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Pyrophoric Shale on Tubulars
04 April 2012
Hello all,

Has anyone had experience of pyrophoric shale found on/in recovered tubulars? Has this situated ever occurred in the North Sea? If not, then has it occurred anywhere else in the world?

How is it detected? And if you can't detect it, how do you know you have it?

Finally, what is the best way to tackle it and return the tubulars to shore?

Any advice would be greatly appreciated. Thank you all.
5 answer(s)
ianpetitt
(retired) Well Fluids Team leader
SPREADAssociates
Total Posts: 40
Join Date: 14/06/06
Steve,

Pryophoric Iron sulphide scale.

Occurs relatively rarely most often associated with high water cut wells when the tubing becomes water wet and there is H2S in the produced fluids. The tubing becomes coated with FeS scale - pryophoric iron sulphide. This scale can spontaneously combust when dry so the tubing should be kept water duirng handling and backloading and rags used to clean the tubing should also be kept wet prior to disposal.

NORM scale coated tubings is a different mehanism and phenomenon.

There are specific procedures for handling NORM coated tubings in the North Sea . Usually wrapped in plastic before backloading and sent to a licenced facility that can handling radiactivty material.

Regards Ian
DrillEngUK
Offshore Drilling Engineer
TAQA Energy
Total Posts: 2
Join Date: 03/04/12
Thank you all, that made for some very interesting reading!

Martin, some very thorough solutions appear to be used in the refining industry, but I think that it is difficult to apply the processes to tubulars on the pipe deck. I suspect that the most practical solution is to contain it until it gets back to the beach where it can be treated accordingly.

Augusto, thank you for the references. I will have a look into them.

Dave, it sounds like the way it should be handled is very similar to the way you would handle LSA contaminated tubulars that make it to surface. It almost seems like if there were sufficient equipment and materials to handle LSA (plastic wrapping etc), then there would at least be sufficient materials on board to handle pyrophoric shale also. I suspect that you would need some form of plastic coating on your wire slings though to protect the plastic wrapping?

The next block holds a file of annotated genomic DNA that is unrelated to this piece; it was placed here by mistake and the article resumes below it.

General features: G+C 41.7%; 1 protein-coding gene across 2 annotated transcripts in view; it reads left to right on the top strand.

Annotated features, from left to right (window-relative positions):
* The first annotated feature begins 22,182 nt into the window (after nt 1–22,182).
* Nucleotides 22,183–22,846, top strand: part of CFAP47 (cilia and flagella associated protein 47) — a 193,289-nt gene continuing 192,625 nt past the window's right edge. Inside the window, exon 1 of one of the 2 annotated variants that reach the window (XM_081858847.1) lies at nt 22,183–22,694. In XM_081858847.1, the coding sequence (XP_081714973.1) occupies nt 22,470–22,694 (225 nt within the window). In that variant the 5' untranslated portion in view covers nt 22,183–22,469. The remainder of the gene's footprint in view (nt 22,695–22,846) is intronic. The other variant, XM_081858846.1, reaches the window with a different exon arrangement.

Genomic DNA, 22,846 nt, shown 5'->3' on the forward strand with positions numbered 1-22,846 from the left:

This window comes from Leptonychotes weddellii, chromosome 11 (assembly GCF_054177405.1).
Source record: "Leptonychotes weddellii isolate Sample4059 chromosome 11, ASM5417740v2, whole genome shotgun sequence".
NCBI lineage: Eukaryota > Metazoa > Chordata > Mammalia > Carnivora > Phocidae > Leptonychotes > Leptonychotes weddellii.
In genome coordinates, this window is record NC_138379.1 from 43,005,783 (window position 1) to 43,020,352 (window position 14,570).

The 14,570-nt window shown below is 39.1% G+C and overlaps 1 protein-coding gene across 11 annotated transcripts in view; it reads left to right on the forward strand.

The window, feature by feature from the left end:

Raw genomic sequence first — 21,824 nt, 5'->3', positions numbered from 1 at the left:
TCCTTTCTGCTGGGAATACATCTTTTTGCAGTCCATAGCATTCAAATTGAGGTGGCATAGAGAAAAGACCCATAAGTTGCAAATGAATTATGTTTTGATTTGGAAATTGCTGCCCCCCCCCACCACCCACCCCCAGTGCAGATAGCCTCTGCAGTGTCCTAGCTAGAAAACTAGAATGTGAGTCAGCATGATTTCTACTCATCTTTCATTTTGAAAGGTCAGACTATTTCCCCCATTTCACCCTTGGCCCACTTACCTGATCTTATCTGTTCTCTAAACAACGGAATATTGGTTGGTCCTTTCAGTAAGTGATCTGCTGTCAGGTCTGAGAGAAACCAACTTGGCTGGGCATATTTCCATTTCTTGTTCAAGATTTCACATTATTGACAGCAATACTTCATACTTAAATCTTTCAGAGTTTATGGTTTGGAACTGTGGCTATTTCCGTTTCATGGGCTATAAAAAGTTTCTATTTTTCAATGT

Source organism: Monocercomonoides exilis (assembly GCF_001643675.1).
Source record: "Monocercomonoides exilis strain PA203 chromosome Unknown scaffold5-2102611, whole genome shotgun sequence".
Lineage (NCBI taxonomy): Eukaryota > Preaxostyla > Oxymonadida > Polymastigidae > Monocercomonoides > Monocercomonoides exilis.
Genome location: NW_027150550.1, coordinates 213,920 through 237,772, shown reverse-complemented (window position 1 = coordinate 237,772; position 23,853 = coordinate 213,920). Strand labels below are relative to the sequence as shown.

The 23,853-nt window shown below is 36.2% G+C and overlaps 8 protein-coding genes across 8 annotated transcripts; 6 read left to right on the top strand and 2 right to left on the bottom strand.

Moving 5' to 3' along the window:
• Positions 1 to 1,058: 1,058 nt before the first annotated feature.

Thanks,

Steve
Augusto
Consultant [retired Shell staff]
SPREADAssociates
Total Posts: 245
Join Date: 02/09/05
Two North Sea Operators with such an experience:

- 2004 NEXEN

- 2003 Shell UK Expro

Their files can be handy.
mhayes
Consultant Driling Engineer / ERD Advisor
Stanfield-Hayes Consulting
Total Posts: 33
Join Date: 25/03/11
Steve,

not sure if it is of any help, but supplementally to Dave's comments, the refining industry also suffers the risk of Pyrophoric Iron fires when opening carbon steel vessels that have been subject to oxidation, followed by an oxygen free atmosphere with H2S present generating Iron Sulphide. On platform shutdown when vessels are opened the Iron Sulphide then reacts with oxygen returning to Iron Oxide, Sulphur (and/or sulphur dioxide) and heat.....

They methods that are used to deal with this are related to the ensuring the vessels are cleaned prior to accessing, this is commonly a multistep process, for example ideally a distallation column would may go through the following clean up cycle before being opened to the atmosphere:
  1. Steaming to remove residual hydrocarbons
  2. Hot Water Washing (in conjunction with the steam), possibly detergents
  3. Blinding for isolation
  4. Chemical Washes for removal and neutralisation of FeS deposts, including using acids (with or without H2S suppressant), Chelating Solutions (can be expensive) or Oxidising Chemicals
Best practices for dealing with components that may be pentrated with FeS (such as Catalysts, or general scraps and debris) include ensuring they are kept wet and in the case of cataysts, less than 50degC and shipped in internal lined drums first filled with inert gas, with a peice of dry ice placed in the drum before sealing.
admin
Managing Director (rp-squared.com)
Relentless Pursuit Of Perfection Ltd.
Total Posts: 411
Join Date: 10/01/05
Steve,

I am going to guess that we are talking about a water injector, possibly subsea.

Yes, this has happened before in the UKCS, lots !! When I was a WSPE at Shell in the mid-80s we would encounter 2 types of scale :

1. In Oil Producers LSA (Low Specific Activity) mildly radio-active - the result of mixing sulphates etc., from the formation water and produced water. Barium sulphate. This scaled up the internals and ultimately reduce ID so much that a Workover was required. This has been solved by using proper scale squeezes etc.,

2. In some Water Injectors - iron sulphide type of scale. This is caused by poor or non-existent oxygen scavenging of the seawater prior to injection.

When we pulled the tubulars, this black deposit was wet. As it dried out, it had the habit of spontaneously igniting on the pipe deck. Small smouldering rather than a full on fire.

The solution was to douse it in water and keep it wet. Shell Expro developed some excellent procedures for handling and transporting it. As I recall we would soak it, then cover it with plastic wrapping (air-tight) and put on end caps / tape to stop it drying out.

How do you anticipate you've got it ? Typically, any older wells from Cormorant Alpha were victims of poor scavenging. Maybe some deposits are recovered on slickline / wireline tools, though the absence of deposits on the tools is no guarantee that you haven't got it.

One thing to remember - it's likely that the tubing will be corroded and would have had tubing-to-annulus communication. That means that your production casing (9-5/8") is similarly afflicted.

I hope this helps.

Kind regards

Dave
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